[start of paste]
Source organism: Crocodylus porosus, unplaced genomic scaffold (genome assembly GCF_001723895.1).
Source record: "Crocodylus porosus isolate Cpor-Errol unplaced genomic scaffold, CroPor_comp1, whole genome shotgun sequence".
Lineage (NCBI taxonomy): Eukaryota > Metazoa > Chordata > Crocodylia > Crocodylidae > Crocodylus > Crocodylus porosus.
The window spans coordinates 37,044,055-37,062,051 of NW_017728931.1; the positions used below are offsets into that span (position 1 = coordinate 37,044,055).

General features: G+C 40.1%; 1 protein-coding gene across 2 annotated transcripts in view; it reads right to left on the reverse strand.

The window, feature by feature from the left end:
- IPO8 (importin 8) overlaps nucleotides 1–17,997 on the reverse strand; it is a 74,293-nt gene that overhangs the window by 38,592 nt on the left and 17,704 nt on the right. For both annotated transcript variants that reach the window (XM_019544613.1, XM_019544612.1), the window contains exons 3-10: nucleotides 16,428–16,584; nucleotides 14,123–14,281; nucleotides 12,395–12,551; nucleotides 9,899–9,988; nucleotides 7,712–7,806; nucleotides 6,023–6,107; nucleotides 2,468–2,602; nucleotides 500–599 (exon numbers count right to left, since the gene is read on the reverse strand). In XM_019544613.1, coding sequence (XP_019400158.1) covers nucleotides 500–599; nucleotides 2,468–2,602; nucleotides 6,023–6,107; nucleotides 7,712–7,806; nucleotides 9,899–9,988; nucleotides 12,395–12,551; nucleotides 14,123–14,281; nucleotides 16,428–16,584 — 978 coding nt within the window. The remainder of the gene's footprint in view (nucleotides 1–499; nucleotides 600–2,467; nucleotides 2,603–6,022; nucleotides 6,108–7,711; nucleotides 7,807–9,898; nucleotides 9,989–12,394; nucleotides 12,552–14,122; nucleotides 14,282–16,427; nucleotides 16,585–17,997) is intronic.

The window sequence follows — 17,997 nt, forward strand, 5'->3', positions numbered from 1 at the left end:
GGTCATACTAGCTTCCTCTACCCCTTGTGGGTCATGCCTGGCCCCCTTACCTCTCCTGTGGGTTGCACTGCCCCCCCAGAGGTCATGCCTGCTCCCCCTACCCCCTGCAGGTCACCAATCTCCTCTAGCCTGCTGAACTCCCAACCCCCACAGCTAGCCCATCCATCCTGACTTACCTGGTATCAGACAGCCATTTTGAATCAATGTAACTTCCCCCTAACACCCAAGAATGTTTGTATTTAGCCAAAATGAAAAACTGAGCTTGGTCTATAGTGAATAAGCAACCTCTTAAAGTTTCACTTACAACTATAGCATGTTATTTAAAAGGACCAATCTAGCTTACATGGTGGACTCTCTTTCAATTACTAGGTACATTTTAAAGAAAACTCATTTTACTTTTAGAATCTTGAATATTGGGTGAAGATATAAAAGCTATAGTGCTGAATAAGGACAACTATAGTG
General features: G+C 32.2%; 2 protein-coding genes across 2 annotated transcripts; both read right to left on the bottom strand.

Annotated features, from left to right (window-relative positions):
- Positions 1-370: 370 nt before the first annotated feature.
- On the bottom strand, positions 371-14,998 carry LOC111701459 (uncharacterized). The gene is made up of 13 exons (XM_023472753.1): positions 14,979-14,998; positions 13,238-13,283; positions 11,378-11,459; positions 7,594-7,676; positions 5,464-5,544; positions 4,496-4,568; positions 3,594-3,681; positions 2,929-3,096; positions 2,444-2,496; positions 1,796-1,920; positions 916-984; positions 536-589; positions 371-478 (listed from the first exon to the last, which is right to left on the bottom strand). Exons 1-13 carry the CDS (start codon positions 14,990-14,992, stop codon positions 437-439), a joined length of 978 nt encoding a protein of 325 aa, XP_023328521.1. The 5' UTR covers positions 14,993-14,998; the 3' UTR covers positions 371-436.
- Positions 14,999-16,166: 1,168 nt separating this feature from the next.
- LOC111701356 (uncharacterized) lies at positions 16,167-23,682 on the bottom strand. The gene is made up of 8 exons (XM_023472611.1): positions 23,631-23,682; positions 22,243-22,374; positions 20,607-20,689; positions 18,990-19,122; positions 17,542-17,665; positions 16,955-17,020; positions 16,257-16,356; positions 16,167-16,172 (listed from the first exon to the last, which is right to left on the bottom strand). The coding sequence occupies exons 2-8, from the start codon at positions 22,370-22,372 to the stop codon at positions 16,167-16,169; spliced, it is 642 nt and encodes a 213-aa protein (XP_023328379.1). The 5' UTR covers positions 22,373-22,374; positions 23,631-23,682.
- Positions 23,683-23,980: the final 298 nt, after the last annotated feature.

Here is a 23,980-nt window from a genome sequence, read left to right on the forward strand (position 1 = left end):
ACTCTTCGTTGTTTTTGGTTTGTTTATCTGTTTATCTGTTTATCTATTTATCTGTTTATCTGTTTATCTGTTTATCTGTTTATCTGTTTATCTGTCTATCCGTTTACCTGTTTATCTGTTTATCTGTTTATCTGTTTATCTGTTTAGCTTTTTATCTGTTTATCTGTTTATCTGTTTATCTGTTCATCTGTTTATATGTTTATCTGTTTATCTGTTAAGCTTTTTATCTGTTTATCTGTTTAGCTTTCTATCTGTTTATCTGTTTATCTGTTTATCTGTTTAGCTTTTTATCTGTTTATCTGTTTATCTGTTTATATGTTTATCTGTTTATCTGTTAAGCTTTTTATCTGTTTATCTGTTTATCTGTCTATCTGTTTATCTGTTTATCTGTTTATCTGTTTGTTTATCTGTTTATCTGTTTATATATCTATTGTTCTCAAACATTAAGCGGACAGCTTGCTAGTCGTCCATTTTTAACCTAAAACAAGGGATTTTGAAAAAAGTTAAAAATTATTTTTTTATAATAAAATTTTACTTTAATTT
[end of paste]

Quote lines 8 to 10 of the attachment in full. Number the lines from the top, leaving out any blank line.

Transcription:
The window sequence follows — 17,997 nt, forward strand, 5'->3', positions numbered from 1 at the left end:
GGTCATACTAGCTTCCTCTACCCCTTGTGGGTCATGCCTGGCCCCCTTACCTCTCCTGTGGGTTGCACTGCCCCCCCAGAGGTCATGCCTGCTCCCCCTACCCCCTGCAGGTCACCAATCTCCTCTAGCCTGCTGAACTCCCAACCCCCACAGCTAGCCCATCCATCCTGACTTACCTGGTATCAGACAGCCATTTTGAATCAATGTAACTTCCCCCTAACACCCAAGAATGTTTGTATTTAGCCAAAATGAAAAACTGAGCTTGGTCTATAGTGAATAAGCAACCTCTTAAAGTTTCACTTACAACTATAGCATGTTATTTAAAAGGACCAATCTAGCTTACATGGTGGACTCTCTTTCAATTACTAGGTACATTTTAAAGAAAACTCATTTTACTTTTAGAATCTTGAATATTGGGTGAAGATATAAAAGCTATAGTGCTGAATAAGGACAACTATAGTG
General features: G+C 32.2%; 2 protein-coding genes across 2 annotated transcripts; both read right to left on the bottom strand.